This theory was propounded by Hans Kelsen. It is all about the legal system being pure i. e. free from external forces and the concept of separating laws from morals need to be uphold at all times. Basically, law is defined as an interconnected system of norms, each norm being dependent on another more like a sequence or molecules whose validity is rooted in a Grundnorm which is the stepping stone of all laws. A law is considered a Grundnorm only if it attracts a minimum level of effectiveness and in case it ceases to have a minimum level of support then it should be replaced by another. A typical example would be the former Constitution of Kenya which was replaced by the current one back in 2010.
Law was also portrayed as a normative science which evolved around the epistemology of hierarchy of normative relations that is basically the pyramid of norms; placing the Grundnorm at the apex of the pyramid. This concept has been married into the Kenyan system via the Judicature Act where the Judiciary ought to be exercised in accordance to the Constitution, being the supreme law, making any law that is inconsistence with it be termed as null/void. It is also important in noting that the validity of the supreme law is not subject to challenge by any state organs. And that the rights enjoyed by Kenyans cannot at any given time create individualism of people because the language used is transparent enough in advocating for public interest. Meaning that once the commission of a crime is rendered permissible in law then it shall be of detrimental to the general public.
The commission of rape attracts acts such as assault and battery that are usually inflicted on the victim. It involves the use of force due to a struggle between the rapist and its victim. Section 24 of the Penal Code of Kenya [Cap 63] view both assault and battery as criminal offenses before the law. The Sexual Offenses Act defines sexual assault as unlawful penetration of the genital organs of another person with any part of the body of another or that person or even manipulates any part of his or her body or the body of another person so as to cause penetration of the genital organ into or by any part of the other person’s body. It went further and highlighted rape as the intentional and unlawful commission of an act which causes penetration with his or her genital organs and the other person does not consent to the penetration or even the consent is obtained by force or by means of threats or intimidation of any kind. The language used above draws the assumption that rape can be committed by any of the sexes. Even though the Act does not acknowledge marital rape as a crime, the constitution stands for equality between spouses through the Bill of fundamental freedom and rights, which has the binding element to all that are within its jurisdiction that need to be promoted and respected at all times. This argument is supported by international instruments such as Universal Declaration on Human Rights (UDHR) which is the mother of all declarations. Article 1 entails that one ought to be treated with equality and dignity also that parties to a union are entitled to equal rights. However, rape does the complete opposite of that.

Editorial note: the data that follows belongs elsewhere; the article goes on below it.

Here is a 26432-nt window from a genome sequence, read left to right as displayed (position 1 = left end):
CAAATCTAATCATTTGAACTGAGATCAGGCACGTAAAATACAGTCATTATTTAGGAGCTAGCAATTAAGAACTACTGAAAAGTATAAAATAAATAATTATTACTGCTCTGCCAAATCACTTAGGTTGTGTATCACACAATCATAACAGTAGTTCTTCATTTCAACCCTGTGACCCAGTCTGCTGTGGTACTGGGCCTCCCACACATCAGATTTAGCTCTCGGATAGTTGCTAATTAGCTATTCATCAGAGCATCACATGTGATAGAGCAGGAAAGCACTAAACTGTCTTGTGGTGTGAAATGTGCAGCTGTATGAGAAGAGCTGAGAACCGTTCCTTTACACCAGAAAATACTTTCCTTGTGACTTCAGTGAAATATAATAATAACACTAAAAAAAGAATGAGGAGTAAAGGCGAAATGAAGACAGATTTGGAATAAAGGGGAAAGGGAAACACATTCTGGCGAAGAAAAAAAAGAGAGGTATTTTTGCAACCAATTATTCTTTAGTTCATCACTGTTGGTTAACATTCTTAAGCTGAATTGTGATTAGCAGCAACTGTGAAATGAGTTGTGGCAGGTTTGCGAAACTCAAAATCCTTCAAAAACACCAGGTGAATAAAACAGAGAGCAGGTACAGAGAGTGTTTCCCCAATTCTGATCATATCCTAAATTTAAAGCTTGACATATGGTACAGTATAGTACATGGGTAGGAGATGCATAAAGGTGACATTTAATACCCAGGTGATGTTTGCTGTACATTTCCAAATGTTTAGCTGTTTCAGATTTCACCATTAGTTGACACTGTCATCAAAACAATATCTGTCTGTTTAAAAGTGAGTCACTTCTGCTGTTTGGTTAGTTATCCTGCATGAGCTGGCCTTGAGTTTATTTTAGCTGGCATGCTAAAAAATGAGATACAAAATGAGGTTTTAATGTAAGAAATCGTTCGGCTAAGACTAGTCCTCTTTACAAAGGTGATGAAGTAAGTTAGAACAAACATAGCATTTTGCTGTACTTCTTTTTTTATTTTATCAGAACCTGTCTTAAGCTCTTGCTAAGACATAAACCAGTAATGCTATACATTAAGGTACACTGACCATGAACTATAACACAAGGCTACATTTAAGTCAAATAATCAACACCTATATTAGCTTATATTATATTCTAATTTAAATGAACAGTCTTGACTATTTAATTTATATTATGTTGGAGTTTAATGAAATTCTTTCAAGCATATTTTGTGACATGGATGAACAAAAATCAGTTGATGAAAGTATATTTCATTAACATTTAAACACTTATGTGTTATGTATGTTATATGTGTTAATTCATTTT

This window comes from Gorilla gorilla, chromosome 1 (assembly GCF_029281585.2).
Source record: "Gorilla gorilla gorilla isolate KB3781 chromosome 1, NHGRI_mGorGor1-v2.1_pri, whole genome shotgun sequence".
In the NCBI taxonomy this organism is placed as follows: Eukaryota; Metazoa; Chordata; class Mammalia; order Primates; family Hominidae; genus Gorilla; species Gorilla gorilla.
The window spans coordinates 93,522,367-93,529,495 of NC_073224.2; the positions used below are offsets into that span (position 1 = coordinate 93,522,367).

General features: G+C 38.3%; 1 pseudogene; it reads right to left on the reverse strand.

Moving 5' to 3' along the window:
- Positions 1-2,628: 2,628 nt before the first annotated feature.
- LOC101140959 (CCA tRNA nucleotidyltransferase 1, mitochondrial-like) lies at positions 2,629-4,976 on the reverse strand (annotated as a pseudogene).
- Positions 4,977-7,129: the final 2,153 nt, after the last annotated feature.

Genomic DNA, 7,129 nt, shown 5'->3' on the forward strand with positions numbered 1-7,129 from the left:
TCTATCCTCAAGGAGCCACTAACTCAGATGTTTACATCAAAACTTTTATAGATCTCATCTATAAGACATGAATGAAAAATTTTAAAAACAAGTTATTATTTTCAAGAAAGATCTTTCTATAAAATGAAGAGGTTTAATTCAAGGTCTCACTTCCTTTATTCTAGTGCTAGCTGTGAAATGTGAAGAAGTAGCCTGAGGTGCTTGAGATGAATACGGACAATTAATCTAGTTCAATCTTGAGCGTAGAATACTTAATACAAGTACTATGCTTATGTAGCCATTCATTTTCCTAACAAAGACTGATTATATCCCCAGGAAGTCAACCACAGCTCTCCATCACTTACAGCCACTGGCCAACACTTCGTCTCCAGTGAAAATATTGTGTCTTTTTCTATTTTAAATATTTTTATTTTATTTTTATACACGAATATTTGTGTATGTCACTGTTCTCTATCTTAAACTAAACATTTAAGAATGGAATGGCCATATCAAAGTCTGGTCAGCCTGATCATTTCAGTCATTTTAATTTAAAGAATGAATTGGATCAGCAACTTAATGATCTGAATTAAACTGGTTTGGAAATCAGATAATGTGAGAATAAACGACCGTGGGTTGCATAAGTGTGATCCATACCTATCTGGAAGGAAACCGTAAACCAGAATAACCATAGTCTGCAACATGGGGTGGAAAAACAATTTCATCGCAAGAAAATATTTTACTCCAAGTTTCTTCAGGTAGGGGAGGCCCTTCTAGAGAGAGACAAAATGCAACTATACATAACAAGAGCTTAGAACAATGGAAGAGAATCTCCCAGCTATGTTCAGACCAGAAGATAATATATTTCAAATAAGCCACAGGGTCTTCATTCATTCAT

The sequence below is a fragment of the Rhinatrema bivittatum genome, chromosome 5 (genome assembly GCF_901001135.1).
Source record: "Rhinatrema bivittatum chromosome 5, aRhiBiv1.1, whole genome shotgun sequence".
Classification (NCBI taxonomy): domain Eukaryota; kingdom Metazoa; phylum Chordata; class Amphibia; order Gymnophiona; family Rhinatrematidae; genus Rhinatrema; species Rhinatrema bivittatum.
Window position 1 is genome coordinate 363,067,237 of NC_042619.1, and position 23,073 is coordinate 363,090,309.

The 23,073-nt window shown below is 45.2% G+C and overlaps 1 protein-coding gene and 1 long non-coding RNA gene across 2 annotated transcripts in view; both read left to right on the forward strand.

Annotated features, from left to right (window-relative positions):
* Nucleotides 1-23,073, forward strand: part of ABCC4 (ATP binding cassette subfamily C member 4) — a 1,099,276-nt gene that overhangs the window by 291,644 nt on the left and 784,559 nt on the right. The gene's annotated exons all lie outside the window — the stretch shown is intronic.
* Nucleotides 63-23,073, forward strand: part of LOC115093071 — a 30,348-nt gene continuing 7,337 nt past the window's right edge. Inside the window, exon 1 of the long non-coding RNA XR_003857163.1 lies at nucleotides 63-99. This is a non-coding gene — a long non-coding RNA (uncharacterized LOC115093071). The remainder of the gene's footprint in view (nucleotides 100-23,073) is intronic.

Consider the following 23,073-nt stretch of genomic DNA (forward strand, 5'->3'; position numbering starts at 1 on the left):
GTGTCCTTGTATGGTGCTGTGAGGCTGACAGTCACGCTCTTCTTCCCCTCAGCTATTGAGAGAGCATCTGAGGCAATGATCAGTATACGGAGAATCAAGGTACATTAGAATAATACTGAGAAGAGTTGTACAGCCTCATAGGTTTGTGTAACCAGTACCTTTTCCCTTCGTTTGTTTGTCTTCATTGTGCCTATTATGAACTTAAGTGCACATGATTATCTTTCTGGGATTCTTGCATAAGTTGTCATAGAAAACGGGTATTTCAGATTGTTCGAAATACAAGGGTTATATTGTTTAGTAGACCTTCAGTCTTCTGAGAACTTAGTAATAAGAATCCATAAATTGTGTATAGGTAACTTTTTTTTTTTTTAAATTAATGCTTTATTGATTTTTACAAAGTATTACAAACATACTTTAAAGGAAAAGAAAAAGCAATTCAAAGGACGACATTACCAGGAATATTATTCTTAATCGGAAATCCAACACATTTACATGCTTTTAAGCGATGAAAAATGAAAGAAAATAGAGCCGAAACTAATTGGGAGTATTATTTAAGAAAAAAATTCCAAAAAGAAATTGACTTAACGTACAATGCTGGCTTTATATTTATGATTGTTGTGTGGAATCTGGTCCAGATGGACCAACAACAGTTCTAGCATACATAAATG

Marital rape is a branch of domestic violence that is part of our daily lives which has been happening for a very long period of time. It strips off its victim’s dignity which is an alienable right that one needs to enjoy for just being a human being. At both international and national platform such an act is unwelcomed for. And allowing its occurrence shall mark us as betrayers of our very own existence.
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